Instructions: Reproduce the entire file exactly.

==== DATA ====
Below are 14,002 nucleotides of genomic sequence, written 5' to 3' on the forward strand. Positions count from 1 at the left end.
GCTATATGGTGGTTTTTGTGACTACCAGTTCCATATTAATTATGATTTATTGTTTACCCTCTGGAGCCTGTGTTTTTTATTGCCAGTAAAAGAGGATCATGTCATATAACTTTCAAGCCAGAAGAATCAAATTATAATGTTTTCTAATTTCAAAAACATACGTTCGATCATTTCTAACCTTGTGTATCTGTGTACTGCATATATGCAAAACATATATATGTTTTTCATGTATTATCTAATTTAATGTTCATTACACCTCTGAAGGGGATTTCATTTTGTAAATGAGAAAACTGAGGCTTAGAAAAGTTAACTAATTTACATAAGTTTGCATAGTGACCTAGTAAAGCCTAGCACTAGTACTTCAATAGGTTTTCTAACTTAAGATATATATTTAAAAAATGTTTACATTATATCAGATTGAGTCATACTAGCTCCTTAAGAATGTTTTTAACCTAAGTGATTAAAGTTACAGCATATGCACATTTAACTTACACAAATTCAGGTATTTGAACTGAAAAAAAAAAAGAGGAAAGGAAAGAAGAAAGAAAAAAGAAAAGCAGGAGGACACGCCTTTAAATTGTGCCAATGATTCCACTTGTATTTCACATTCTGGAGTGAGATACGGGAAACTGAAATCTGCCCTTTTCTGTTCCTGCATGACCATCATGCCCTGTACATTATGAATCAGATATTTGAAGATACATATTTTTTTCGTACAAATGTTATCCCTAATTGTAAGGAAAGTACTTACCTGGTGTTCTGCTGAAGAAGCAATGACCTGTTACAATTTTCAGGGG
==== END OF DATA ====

Below are 14,002 nucleotides of genomic sequence, written 5' to 3' on the forward strand. Positions count from 1 at the left end.
GCTATATGGTGGTTTTTGTGACTACCAGTTCCATATTAATTATGATTTATTGTTTACCCTCTGGAGCCTGTGTTTTTTATTGCCAGTAAAAGAGGATCATGTCATATAACTTTCAAGCCAGAAGAATCAAATTATAATGTTTTCTAATTTCAAAAACATACGTTCGATCATTTCTAACCTTGTGTATCTGTGTACTGCATATATGCAAAACATATATATGTTTTTCATGTATTATCTAATTTAATGTTCATTACACCTCTGAAGGGGATTTCATTTTGTAAATGAGAAAACTGAGGCTTAGAAAAGTTAACTAATTTACATAAGTTTGCATAGTGACCTAGTAAAGCCTAGCACTAGTACTTCAATAGGTTTTCTAACTTAAGATATATATTTAAAAAATGTTTACATTATATCAGATTGAGTCATACTAGCTCCTTAAGAATGTTTTTAACCTAAGTGATTAAAGTTACAGCATATGCACATTTAACTTACACAAATTCAGGTATTTGAACTGAAAAAAAAAAAGAGGAAAGGAAAGAAGAAAGAAAAAAGAAAAGCAGGAGGACACGCCTTTAAATTGTGCCAATGATTCCACTTGTATTTCACATTCTGGAGTGAGATACGGGAAACTGAAATCTGCCCTTTTCTGTTCCTGCATGACCATCATGCCCTGTACATTATGAATCAGATATTTGAAGATACATATTTTTTTCGTACAAATGTTATCCCTAATTGTAAGGAAAGTACTTACCTGGTGTTCTGCTGAAGAAGCAATGACCTGTTACAATTTTCAGGGG